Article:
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On-shore wind

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The conversion of kinetic energy in wind into electrical power is known as wind energy. There are a number of ways in which this conversion can be done but the design dominating the market is known as the horizontal axis wind turbine (HAWT) with its archetypal three-bladed rotor. Wind energy is actually a form of solar energy; the temperature differences caused by the sun shining on the earth act, along with other factors, to cause large bodies of air, winds, to move across the face of the planet. As a result of these factors the highest wind speeds, and thus renewable resource, is found at larger latitudes, however there are also many localised regions with good wind speeds for electricity generation closer to the equator. Similar to for solar PV the price of wind is increasingly declining and in 2015 onshore wind became cost competitive with new fossil capacity even without accounting for externalities.

    Responds to the following needs:

    • Diversification of energy sources
    • Cleaner energy sources
    • Reduced GHG emissions

    Suitable for:

    • Areas with smooth surrounding topology and surface cover
    • Areas with access to grid infrastructure

    Relevant CTCN Technical Assistance

    Relevant Technology Needs Assessment 

    For a list of more relevant TNA's, please see the TNA Database


    A wind turbine catches the wind due to the shape of its blades. The kinetic energy is transferred from the blades to a shaft and gearbox that drives a generator which is connected to the electricity network.

    Type of turbine

    • Horizontal axis
    • Vertical axis

    Size of turbine

    Wind power technology comes in a wide range of sizes suitable for a broad range of applications.

    • Small wind turbines are turbines up to 10 kW in size. They are used to power individual homes, and are typically gridconnected, though in some cases are connected to a battery system or a hybrid system (for example, with solar photovoltaics). They are often used on small farms as well. Another use is for small, off-grid applications such as battery charging stations, water pumping, or telecom sites.
    • Intermediate-sized turbines are typically 10 kW-500 kW in size. They are used to power small villages, often in conjunction with hybrid systems relying on solar or diesel generators in remote areas. They can also be used to provide distributed power that is connected to the grid.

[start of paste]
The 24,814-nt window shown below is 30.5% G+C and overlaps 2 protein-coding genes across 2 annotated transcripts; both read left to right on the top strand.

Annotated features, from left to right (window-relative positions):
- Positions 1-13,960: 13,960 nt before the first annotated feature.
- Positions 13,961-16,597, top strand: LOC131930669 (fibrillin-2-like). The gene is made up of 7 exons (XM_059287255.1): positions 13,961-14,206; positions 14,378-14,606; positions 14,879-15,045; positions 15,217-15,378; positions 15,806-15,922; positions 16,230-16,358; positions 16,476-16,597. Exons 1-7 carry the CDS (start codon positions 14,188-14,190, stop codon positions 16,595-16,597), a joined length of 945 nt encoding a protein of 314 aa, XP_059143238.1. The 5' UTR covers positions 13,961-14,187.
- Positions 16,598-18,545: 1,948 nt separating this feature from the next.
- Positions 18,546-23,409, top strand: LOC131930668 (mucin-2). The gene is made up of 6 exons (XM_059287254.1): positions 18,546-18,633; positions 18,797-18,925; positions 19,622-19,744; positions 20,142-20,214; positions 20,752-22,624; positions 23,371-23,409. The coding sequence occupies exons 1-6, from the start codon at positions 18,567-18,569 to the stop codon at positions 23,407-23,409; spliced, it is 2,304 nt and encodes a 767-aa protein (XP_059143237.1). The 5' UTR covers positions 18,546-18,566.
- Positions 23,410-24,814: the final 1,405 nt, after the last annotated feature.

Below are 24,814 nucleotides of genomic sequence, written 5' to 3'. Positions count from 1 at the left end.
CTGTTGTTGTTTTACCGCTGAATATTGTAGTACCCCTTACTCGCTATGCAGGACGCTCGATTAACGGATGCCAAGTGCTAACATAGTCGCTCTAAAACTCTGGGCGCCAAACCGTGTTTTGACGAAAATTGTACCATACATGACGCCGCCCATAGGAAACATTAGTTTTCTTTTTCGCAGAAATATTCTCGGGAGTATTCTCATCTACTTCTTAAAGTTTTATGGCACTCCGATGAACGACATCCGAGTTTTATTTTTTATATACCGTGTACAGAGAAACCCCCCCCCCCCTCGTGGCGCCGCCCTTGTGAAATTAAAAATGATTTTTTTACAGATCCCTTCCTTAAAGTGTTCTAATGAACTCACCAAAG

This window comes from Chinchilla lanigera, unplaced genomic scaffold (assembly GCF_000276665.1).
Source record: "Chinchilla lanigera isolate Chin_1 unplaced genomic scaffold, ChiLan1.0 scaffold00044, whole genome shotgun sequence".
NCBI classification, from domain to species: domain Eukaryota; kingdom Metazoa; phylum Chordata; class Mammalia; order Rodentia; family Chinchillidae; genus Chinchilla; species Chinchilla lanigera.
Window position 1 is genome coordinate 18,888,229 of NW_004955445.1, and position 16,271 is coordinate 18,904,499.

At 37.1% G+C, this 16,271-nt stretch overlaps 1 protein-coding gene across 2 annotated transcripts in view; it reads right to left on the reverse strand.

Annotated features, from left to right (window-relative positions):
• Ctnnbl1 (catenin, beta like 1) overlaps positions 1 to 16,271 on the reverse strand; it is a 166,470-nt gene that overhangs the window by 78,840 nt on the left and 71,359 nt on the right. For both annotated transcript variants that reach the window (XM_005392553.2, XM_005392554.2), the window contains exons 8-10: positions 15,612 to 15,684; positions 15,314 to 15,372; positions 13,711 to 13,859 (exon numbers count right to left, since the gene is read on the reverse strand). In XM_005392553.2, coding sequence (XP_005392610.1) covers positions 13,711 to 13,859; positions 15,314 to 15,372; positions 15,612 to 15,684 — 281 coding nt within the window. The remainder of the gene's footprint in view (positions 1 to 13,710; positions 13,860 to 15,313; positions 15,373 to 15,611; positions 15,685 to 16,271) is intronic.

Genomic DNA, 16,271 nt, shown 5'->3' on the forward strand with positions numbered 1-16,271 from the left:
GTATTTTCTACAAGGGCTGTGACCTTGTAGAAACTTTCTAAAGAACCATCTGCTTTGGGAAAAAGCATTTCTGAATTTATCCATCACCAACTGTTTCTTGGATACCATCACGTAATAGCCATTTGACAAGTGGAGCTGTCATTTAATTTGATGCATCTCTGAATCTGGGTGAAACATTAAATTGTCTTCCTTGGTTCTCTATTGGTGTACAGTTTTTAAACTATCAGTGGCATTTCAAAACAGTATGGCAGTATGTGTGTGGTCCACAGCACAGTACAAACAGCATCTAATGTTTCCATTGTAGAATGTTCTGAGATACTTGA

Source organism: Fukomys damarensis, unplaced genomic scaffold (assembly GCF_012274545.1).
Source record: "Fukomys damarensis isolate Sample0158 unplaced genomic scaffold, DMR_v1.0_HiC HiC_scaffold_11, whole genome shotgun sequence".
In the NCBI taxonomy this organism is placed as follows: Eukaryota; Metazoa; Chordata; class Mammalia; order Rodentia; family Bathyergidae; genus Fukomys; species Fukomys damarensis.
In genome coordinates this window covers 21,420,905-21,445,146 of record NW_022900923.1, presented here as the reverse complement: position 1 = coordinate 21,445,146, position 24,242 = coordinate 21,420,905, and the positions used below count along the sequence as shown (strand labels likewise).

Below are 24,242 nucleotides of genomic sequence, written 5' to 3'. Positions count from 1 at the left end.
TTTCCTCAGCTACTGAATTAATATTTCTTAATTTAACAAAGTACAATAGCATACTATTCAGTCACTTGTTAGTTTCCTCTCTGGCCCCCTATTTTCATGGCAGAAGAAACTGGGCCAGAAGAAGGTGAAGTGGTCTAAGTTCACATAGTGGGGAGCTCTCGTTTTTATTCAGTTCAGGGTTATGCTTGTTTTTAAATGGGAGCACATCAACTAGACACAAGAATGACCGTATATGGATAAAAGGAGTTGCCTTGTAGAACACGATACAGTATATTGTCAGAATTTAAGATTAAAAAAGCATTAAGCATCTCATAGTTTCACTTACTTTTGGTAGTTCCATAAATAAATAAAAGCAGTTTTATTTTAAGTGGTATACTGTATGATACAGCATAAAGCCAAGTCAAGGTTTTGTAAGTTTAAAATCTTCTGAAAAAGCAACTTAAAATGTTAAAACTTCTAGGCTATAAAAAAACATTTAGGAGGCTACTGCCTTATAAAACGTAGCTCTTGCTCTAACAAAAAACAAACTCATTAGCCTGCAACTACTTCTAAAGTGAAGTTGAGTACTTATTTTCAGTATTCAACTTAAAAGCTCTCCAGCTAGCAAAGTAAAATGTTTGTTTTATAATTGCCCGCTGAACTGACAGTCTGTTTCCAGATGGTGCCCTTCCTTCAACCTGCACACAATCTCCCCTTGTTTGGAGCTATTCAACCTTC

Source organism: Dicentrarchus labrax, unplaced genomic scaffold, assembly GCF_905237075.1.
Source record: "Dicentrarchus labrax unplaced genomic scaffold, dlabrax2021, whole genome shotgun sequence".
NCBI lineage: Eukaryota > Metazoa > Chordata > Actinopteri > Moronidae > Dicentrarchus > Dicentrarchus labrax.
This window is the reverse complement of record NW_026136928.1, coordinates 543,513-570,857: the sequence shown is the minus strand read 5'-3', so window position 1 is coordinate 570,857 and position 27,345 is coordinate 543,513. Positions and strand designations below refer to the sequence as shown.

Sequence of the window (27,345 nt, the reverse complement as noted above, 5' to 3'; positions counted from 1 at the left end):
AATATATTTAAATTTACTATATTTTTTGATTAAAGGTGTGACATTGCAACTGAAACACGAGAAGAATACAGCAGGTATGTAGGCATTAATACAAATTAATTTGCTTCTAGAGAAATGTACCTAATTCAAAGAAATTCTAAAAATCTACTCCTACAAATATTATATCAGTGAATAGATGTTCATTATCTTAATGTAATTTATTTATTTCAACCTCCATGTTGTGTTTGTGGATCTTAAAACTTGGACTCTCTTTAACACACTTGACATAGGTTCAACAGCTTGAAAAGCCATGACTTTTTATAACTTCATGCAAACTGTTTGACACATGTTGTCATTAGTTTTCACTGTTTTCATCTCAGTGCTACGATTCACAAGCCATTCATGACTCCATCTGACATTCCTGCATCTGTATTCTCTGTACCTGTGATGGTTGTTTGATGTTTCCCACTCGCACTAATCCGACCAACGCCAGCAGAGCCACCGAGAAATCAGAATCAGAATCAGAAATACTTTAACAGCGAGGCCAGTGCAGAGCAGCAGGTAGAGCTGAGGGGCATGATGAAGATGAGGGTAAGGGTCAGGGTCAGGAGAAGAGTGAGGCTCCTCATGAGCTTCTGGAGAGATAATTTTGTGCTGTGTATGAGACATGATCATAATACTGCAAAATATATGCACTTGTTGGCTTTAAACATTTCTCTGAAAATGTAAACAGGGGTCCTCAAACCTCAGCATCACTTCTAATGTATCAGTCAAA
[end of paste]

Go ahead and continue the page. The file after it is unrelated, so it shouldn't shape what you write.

• Large wind turbines range from 500 kW – 6 MW (currently, 5-6 MW prototypes are in development). These turbines typically are used in commercial, utility-scale wind farm applications for centralized power, but can also be used for distributed power in smaller quantities. Large wind turbines are also being used in offshore wind farms. Offshore sites tend to utilize the largest turbines, due to the costs associated with installation per turbine.


    • Blades As wind turbines grow in size, so do their blades – from about 8 m long in 1980 to more than 40 m for many land-based commercial systems and more than 60 m for offshore applications today. New blade designs are more aerodynamic, use lighter materials, and reduce sensitivity to environmental factors. There is still much room for improvement, particularly in the area of dynamic load control and cost reduction
    • The Drivetrain (Gearbox, Generator, and Power Converter) Generating electricity from the wind places an unusual set of requirements on electrical systems. Wind systems can afford inefficiencies at high power, but they require maximum efficiency at low power – just the opposite of almost all other electrical applications in existence. The long-term reliability of the current generation of megawatt-scale drivetrains has not yet been fully verified with long-term, real-world operating experience. There is a broad consensus that wind turbine drivetrain technology will evolve significantly in the next several years to reduce weight and cost and improve reliability.
    • The Tower The tower configuration used almost exclusively in turbines today is a steel monopole on a concrete foundation that is custom designed for the local site conditions. Generally, a turbine will be placed on a 60-80 m tower, but 100 m towers are being used more frequently. Efforts to develop advanced tower configurations that are less costly and more easily transported and installed are ongoing.
    • Controls Today’s controllers integrate signals from dozens of sensors to control rotor speed, blade pitch angle, generator torque, and power conversion voltage and phase. In variable-speed models, the control system regulates the rotor speed to obtain peak efficiency in fluctuating winds by continuously updating the rotor speed and generator loading to maximize power and reduce drivetrain transient torque loads. Research into the use of advanced control methods to reduce turbulence-induced loads and increase energy capture is an active area of work.